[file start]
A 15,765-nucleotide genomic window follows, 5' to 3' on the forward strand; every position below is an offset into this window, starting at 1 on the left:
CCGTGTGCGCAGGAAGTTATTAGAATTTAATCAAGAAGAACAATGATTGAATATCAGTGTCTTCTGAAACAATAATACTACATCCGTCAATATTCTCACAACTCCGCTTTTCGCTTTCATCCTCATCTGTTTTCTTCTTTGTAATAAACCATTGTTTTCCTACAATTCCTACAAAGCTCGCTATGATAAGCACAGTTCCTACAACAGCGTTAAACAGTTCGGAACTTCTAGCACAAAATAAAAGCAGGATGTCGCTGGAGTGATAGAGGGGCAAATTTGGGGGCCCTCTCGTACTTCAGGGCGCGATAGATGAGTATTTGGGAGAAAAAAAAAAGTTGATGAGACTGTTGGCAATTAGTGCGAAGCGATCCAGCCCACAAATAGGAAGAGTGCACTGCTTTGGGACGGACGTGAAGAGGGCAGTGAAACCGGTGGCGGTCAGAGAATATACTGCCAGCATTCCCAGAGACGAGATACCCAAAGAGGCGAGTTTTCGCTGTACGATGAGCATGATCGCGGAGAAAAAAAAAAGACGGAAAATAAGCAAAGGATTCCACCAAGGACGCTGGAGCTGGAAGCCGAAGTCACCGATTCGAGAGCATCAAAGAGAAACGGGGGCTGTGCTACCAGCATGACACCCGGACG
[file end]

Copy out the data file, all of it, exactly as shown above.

A 15,765-nucleotide genomic window follows, 5' to 3' on the forward strand; every position below is an offset into this window, starting at 1 on the left:
CCGTGTGCGCAGGAAGTTATTAGAATTTAATCAAGAAGAACAATGATTGAATATCAGTGTCTTCTGAAACAATAATACTACATCCGTCAATATTCTCACAACTCCGCTTTTCGCTTTCATCCTCATCTGTTTTCTTCTTTGTAATAAACCATTGTTTTCCTACAATTCCTACAAAGCTCGCTATGATAAGCACAGTTCCTACAACAGCGTTAAACAGTTCGGAACTTCTAGCACAAAATAAAAGCAGGATGTCGCTGGAGTGATAGAGGGGCAAATTTGGGGGCCCTCTCGTACTTCAGGGCGCGATAGATGAGTATTTGGGAGAAAAAAAAAAGTTGATGAGACTGTTGGCAATTAGTGCGAAGCGATCCAGCCCACAAATAGGAAGAGTGCACTGCTTTGGGACGGACGTGAAGAGGGCAGTGAAACCGGTGGCGGTCAGAGAATATACTGCCAGCATTCCCAGAGACGAGATACCCAAAGAGGCGAGTTTTCGCTGTACGATGAGCATGATCGCGGAGAAAAAAAAAAGACGGAAAATAAGCAAAGGATTCCACCAAGGACGCTGGAGCTGGAAGCCGAAGTCACCGATTCGAGAGCATCAAAGAGAAACGGGGGCTGTGCTACCAGCATGACACCCGGACG